Saturday, December 25, 2010

Santa Stopped By

Merry Christmas!  I didn't do any actual work on the Mustang this week but when I went into my garage this morning to see if Santa picked up his motor oil and spark plugs (I always leave Santa a little something before I go to bed on Christmas Eve) I found some things sitting under the tool tree.  Ol' Rusty must have been a really good car this year for you see, he left her a set of valances!  Note to self: Don't rush down to the garage with .45 in hand when you hear strange noises on Christmas Eve.

The front is an Original Ford Tooling and the rear is a Dynacorn repro.  Notice anything different between the old rear valance and the new one?  Hmm... what are those little cut-outs for?

New Valances!

There also laid a bag full of wires but not just any old wires, engine compartment wires!

There was discussion on the VMF about the repro rear valances.  Folks claiming that they were too short.  I did a comparison between the new and the old and if they're any different, it's fairly unnoticeable.

Overall comparison

Right edge closeup.  Might be 1/8" difference?

Left edge closeup.  Not a huge difference.
So I hope everybody had as good a Christmas as Ol' Rusty did.  Have a happy and safe New Year!

Tuesday, December 14, 2010

Playing In the Mud Again

Update 1/30/2011:  A fellow VMFer with a LOT more experience than me (Thanks Steve!) in body work came over to give me a realistic estimate of what it would take to get the body of this car ready for paint and in addition, I received a free course on Basic Auto Body 101.  He showed me how to feel the metal (something you just can't learn from internet media) and gave me many good tips on how to apply and sand filler correctly.  So, this blog entry is a lesson on what NOT to do.   This is not a good example of auto body correction so please don't stop here for any kind of example other than for an example of the wrong way.  He did, however, feel that the top of the hood and deck lid were adequate which made me feel better.  The bad news was that even with what I did here (in spite of perhaps) there's still about 60 hours of filler work to do on the body before it's ready for blocking primer.

I've pretty much got the body panels repaired and test fitted so now I'm ready to begin the REAL work, preparing the car for primer and paint. The body is pretty darned straight for the massive project it's been but there are still a few little dings here and there not to mention the various patches I've made in the doors, the bottoms of the rear quarters, and the fenders. I tried to weld them in the best I could but compared to the panel skins they're welded into, they're noticeable. I could just start filling any and all low spots in the body, but as I was searching the net for body-working tips, I came across this YouTube video entitled Car Dent Repair Training - No Filler by Restolad. He demonstrates the use of a home made "slapper". I thought to myself, "Hey self, I'd like to give that a try!"   So, I set out to make a tool similar to that used in the video. I borrowed an old bastard file from a coworker (thanks Mark!) but files are hardened steel and I don't have a torch so what to do? Well, I DO have a home-made hobby metal melting furnace and it has a home-made burner that can get stuff up to a couple thousand degrees. Out in the open air it's considerably less capable but will at least get the file cherry hot so it can be bent. I clamped the file to one jack stand and the burner to another and fired it up. Pretty soon the file was ready to bend. I'd heat up a section, bend it in my vice with a 5 pound sledge and then heat up the next section and bend it again:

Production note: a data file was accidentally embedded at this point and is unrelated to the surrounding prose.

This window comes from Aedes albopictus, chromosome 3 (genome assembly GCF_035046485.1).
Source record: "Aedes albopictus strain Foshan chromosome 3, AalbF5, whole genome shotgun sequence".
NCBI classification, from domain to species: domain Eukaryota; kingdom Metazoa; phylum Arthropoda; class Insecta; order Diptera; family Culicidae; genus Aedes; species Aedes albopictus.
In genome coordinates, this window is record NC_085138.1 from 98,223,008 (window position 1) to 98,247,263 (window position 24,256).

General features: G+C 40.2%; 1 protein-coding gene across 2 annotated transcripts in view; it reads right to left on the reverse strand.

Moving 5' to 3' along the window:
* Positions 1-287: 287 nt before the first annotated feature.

That's one hot bastard.. file

Until it looked like a "Z".  The wide end of the file with the rat tail became the beating end of the slapper and the narrow end of the file became the handle after some smoothing.  After I was done shaping the file, I reheated it and quenched it in a bucket of water.
My newly forged tool

If you didn't watch the video I linked to above the process pretty much involves slapping the dent evenly from the outside with a dolly on the backside of the panel shrinking the metal back into shape.

I decided to  do just the passenger side first.  I started at the rear quarter and ran over it completely with an 80 grit sanding block to find uneven spots that needed repaired.  I found two dings that I could beat out, the others were very small and shallow so I just marked them for filler.  You can see where I exercised my new slapper on the two shiny spots in the picture below.  I'm not good enough to get it perfectly level yet so the spots will still require a skim of filler. 

Scuffed, beaten, and ready for filler

The rear quarter was followed by the passenger door which I scuffed and marked the locations of the flaws.  The flaws are the shiny spots that the sanding block wasn't able to scuff.  I had attempted to use my slapper on those door dings by the upper ridge of the scoop intention but the door was too awkward to get my hand inside and hold a dolly in the right spot.  Also, the contour would have required a rounded slapper which I don't have yet so I gave up on the idea here and felt it safer to just use filler.

Then I got a bit sidetracked.  I decided I didn't like the wide gap between the rear quarter and the rear of the door.

Pretty big gap

So I went and bought some 1/8" welding rods, knocked the flux off them, and welded a couple to the edge of the door.  I've seen this mentioned on various car restoration forums such as the VMF and also recently on Spiderman's Blog.

Starting at the middle and working out

Tack, bend, tack bend, rinse, repeat

Ground down and ready for filler

After patching up the door gap, I decided to revisit the B-Pillar.  Yet more shoddy work by yours truly.  On recommendation by a VMF friend (thanks again Pete), I cleaned the seam sealer out of the quarter skin flange, layered several layers of masking tape along the flange as thick as the flange sheet metal and then applied filler to the flange and sanded it level.  The tape was then removed and the flange was wet sanded level.